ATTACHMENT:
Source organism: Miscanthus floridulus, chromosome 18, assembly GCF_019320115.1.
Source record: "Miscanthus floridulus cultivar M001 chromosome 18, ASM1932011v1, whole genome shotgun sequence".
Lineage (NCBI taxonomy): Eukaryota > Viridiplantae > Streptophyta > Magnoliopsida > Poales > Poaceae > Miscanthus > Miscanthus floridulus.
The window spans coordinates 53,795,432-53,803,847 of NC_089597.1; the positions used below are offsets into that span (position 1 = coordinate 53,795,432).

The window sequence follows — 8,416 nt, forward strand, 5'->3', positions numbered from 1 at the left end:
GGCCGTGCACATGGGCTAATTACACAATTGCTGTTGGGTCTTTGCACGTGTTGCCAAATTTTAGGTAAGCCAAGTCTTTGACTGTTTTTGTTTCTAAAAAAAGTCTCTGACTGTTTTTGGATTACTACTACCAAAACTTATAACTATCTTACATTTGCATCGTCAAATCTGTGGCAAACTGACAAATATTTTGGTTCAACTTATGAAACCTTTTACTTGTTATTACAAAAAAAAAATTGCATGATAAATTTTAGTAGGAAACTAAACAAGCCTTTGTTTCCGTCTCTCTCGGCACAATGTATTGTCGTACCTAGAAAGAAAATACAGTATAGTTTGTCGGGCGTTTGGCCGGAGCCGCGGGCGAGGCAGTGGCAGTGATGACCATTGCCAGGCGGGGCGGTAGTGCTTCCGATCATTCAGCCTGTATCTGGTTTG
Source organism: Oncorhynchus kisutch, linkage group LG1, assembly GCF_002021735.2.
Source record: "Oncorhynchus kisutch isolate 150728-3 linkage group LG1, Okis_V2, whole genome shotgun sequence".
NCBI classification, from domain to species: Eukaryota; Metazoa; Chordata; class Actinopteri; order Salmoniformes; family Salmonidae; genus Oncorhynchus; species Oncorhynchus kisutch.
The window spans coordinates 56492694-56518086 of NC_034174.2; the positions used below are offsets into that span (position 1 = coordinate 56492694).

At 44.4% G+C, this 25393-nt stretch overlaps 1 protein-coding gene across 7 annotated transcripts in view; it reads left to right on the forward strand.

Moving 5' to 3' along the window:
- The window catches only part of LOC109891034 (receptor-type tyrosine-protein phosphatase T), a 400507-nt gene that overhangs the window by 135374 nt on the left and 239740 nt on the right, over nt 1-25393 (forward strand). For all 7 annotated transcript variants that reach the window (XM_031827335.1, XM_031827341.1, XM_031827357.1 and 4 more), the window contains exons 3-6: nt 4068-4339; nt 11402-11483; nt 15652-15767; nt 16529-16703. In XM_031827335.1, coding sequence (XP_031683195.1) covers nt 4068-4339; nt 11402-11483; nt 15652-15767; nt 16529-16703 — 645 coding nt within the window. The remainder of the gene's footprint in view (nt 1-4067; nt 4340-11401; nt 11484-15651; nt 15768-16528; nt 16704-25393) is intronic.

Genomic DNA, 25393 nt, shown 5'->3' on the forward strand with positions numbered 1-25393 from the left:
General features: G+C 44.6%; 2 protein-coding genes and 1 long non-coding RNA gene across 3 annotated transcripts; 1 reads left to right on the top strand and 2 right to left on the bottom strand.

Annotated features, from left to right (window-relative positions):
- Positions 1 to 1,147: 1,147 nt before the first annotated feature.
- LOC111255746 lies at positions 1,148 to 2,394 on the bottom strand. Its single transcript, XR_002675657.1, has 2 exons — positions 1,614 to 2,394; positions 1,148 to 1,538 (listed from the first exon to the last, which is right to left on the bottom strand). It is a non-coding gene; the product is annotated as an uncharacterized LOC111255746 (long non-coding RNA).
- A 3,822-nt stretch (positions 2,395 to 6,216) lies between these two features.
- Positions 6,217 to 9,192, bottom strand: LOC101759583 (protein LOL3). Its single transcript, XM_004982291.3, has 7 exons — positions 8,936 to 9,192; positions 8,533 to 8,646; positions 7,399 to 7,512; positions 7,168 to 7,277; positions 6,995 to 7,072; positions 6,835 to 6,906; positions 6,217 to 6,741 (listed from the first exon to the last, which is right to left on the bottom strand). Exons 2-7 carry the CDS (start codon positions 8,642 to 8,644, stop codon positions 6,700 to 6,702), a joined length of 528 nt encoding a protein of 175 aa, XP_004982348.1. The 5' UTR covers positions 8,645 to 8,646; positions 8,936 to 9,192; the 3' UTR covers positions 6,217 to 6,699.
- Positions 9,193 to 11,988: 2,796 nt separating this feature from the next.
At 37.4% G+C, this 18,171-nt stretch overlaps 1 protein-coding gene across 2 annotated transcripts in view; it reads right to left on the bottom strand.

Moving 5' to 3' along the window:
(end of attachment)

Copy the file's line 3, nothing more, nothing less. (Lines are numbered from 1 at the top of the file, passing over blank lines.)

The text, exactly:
Lineage (NCBI taxonomy): Eukaryota > Viridiplantae > Streptophyta > Magnoliopsida > Poales > Poaceae > Miscanthus > Miscanthus floridulus.